CI 10305, Picric Acid, LC

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Usage History

Picric acid


C.I. 10305; 2,4,6-trinitrophenol; 1,3,5-Trinitrophenol.

Molecular Information

Picric acid Hazards

Molecular Formula C6H3N3O7

Molecular Weight 229.1 g/mol

Picric acid.png

Analytical instrumentation and procedures

Extraction: Four different extraction solutions were tested previously in wool fibers dyed with cloth scarlet (CI 26900), prior to the HPLC-DAD-MSn analysis of historical dyed-textile samples: (a) Formic acid method - HCOOH: CH3OH (5: 95, v/v) [14]; (b) HCl method- 37%: CH3OH: H2O (2:1:1, v/v/v) [14]; (c) Oxalic acid method - C2O4H2 (0,2M): C3H6O: CH3OH: H2O (0,1: 3: 3: 4, v/v/v/v) [14]; and (d) TFA method- TFA 2M [15]. The analyses were performed in three replicates.

The extraction was carried out as follows: a small sample of thread was extracted with the extraction solution in 1.5ml eppendorfs for 30 min, in 60ºC water bath, with constant agitation. After extraction, each extract was dried in a vacuum system, where the resulting dry residues were reconstituted with 50 μl H2O: MeOH (80:20,v/v). The best result was applied to all textile samples.

HPLC system: The dye analyses were performed in a Thermofinnigan Surveyor HPLC-DAD system with a Thermofinnigan Surveyor PDA 5 diode array detector (Thermofinnigan, USA), an autosampler and a pump.

HPLC Column: The separations were performed in Zorbax Eclipse Plus C18 (Agilent, USA) with 5μm particle size column (2.1 mm x 150 mm). The column was kept at controlled temperature (35ºC). The samples were injected onto the column via a Rheodyne injector with a 25μl loop.

LC program: A solvent gradient of (A) TEA pH= 6,4 3mM and (B) pure methanolwas used at a flow rate of 0.3 mL/min; 0-0,01min A:B (95:5) isocratic, 5 min A:B (90:10) isocratic, 10 min A:B (70:30) isocratic, 15 min A:B (50:50) isocratic, 30 min A:B (45:55) isocratic, 35 min A:B (30:70) isocratic, 45-55 min A:B (5:95) linear, 60-70 min A:B (95:5) linear.

LC-DAD-MSn: The analyses of dyes were performed on a LC-MS with ProStar 410 autosampler, two 212-LC chromatography pumps, a ProStar 335 diode array detector and a 500-MS ion trap mass spectrometer with an electrospray ionization (ESI) ion source (Varian, Palo Alto, CA, USA). Data acquisition and processing were performed using Varian MS Control 6.9 software.The separations were carried out using a Zorbax Eclipse Plus (Agilent, USA) with 5 μm particle size column (2.1 mm x 150 mm). The column was kept at controlled temperature (35ºC). The samples were injected onto the column via a Rheodyne injector with a 20 μL loop. The gradient adapted from and described in 2.3.1 was used at a flow rate of 0.2 mL/min. The mass spectra were acquired in negative and positive mode depending on the structures. The optimized parameters were as follows: ion spray voltage,  4,8 kV; capillary voltage, 20 V; RF loading 80%. Nitrogen was used as nebulising and drying gas, at a pressure of 35 and 15 psi; drying gas temperature, 300ºC. The multistage MS (MSn) spectra were obtained with an isolation window of 2.0 Da, excitation energy values of 0,9 to 1,5 V and an excitation time of 10 ms.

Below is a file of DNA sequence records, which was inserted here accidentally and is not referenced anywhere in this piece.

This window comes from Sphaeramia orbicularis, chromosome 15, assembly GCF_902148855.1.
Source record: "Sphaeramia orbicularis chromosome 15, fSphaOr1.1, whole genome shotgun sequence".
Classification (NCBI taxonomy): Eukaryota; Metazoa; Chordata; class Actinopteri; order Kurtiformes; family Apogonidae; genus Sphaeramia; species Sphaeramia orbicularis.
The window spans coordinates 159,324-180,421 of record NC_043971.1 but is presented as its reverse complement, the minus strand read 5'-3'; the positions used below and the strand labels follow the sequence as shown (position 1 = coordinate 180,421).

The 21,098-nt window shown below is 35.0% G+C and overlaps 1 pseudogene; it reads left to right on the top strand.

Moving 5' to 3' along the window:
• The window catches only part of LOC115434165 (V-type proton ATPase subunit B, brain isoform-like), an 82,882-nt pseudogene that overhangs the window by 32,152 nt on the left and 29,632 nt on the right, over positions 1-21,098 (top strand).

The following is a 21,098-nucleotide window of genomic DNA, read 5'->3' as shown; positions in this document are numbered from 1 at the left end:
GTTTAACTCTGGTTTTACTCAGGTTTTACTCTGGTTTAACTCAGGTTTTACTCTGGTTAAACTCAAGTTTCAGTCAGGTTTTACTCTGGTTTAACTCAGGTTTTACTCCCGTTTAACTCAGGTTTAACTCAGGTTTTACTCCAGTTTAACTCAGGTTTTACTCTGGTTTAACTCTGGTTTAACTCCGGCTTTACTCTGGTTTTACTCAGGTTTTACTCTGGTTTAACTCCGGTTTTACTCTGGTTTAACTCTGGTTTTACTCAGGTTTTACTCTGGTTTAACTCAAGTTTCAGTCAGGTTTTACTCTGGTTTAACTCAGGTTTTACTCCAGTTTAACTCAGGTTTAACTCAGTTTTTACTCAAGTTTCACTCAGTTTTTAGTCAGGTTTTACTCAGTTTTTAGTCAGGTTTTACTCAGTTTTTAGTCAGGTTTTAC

Absorbance at 347nm (mAU)[1]


compounds identified


[1] Cátia Susana da Costa Nogueira Souto, "Analysis of Early Synthetic Dyes with HPLC-DAD-MS An important database for analysis of colorants used in cultural heritage", Thesis, Master Degree in Conservation and Restoration of Textiles. UNIVERSIDADE NOVA DE LISBOA, 2010.